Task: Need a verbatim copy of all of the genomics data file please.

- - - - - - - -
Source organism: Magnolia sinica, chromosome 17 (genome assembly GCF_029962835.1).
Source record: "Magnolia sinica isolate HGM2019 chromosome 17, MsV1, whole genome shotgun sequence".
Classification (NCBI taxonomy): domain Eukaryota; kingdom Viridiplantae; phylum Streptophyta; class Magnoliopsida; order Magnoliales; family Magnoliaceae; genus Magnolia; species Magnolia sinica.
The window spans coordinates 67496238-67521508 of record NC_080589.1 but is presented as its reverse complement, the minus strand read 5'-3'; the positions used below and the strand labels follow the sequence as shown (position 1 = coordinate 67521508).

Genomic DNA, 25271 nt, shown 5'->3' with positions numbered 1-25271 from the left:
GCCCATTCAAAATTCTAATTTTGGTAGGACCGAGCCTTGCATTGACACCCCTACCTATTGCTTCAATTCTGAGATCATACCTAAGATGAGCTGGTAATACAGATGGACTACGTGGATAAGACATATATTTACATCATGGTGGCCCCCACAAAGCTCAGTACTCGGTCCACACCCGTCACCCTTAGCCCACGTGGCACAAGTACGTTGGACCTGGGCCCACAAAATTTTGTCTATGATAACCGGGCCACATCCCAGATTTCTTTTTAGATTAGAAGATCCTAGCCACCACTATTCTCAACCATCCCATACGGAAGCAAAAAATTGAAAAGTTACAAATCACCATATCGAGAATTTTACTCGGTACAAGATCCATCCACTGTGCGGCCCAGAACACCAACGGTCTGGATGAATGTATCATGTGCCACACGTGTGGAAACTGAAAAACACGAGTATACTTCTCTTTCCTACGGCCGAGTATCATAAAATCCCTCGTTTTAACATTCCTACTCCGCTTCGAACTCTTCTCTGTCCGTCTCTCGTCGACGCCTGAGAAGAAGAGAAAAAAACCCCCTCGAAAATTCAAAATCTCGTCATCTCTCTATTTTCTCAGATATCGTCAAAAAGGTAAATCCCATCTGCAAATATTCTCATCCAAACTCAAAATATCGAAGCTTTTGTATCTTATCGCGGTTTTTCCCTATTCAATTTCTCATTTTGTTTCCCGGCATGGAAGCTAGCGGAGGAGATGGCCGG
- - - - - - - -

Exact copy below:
Source organism: Magnolia sinica, chromosome 17 (genome assembly GCF_029962835.1).
Source record: "Magnolia sinica isolate HGM2019 chromosome 17, MsV1, whole genome shotgun sequence".
Classification (NCBI taxonomy): domain Eukaryota; kingdom Viridiplantae; phylum Streptophyta; class Magnoliopsida; order Magnoliales; family Magnoliaceae; genus Magnolia; species Magnolia sinica.
The window spans coordinates 67496238-67521508 of record NC_080589.1 but is presented as its reverse complement, the minus strand read 5'-3'; the positions used below and the strand labels follow the sequence as shown (position 1 = coordinate 67521508).

Genomic DNA, 25271 nt, shown 5'->3' with positions numbered 1-25271 from the left:
GCCCATTCAAAATTCTAATTTTGGTAGGACCGAGCCTTGCATTGACACCCCTACCTATTGCTTCAATTCTGAGATCATACCTAAGATGAGCTGGTAATACAGATGGACTACGTGGATAAGACATATATTTACATCATGGTGGCCCCCACAAAGCTCAGTACTCGGTCCACACCCGTCACCCTTAGCCCACGTGGCACAAGTACGTTGGACCTGGGCCCACAAAATTTTGTCTATGATAACCGGGCCACATCCCAGATTTCTTTTTAGATTAGAAGATCCTAGCCACCACTATTCTCAACCATCCCATACGGAAGCAAAAAATTGAAAAGTTACAAATCACCATATCGAGAATTTTACTCGGTACAAGATCCATCCACTGTGCGGCCCAGAACACCAACGGTCTGGATGAATGTATCATGTGCCACACGTGTGGAAACTGAAAAACACGAGTATACTTCTCTTTCCTACGGCCGAGTATCATAAAATCCCTCGTTTTAACATTCCTACTCCGCTTCGAACTCTTCTCTGTCCGTCTCTCGTCGACGCCTGAGAAGAAGAGAAAAAAACCCCCTCGAAAATTCAAAATCTCGTCATCTCTCTATTTTCTCAGATATCGTCAAAAAGGTAAATCCCATCTGCAAATATTCTCATCCAAACTCAAAATATCGAAGCTTTTGTATCTTATCGCGGTTTTTCCCTATTCAATTTCTCATTTTGTTTCCCGGCATGGAAGCTAGCGGAGGAGATGGCCGG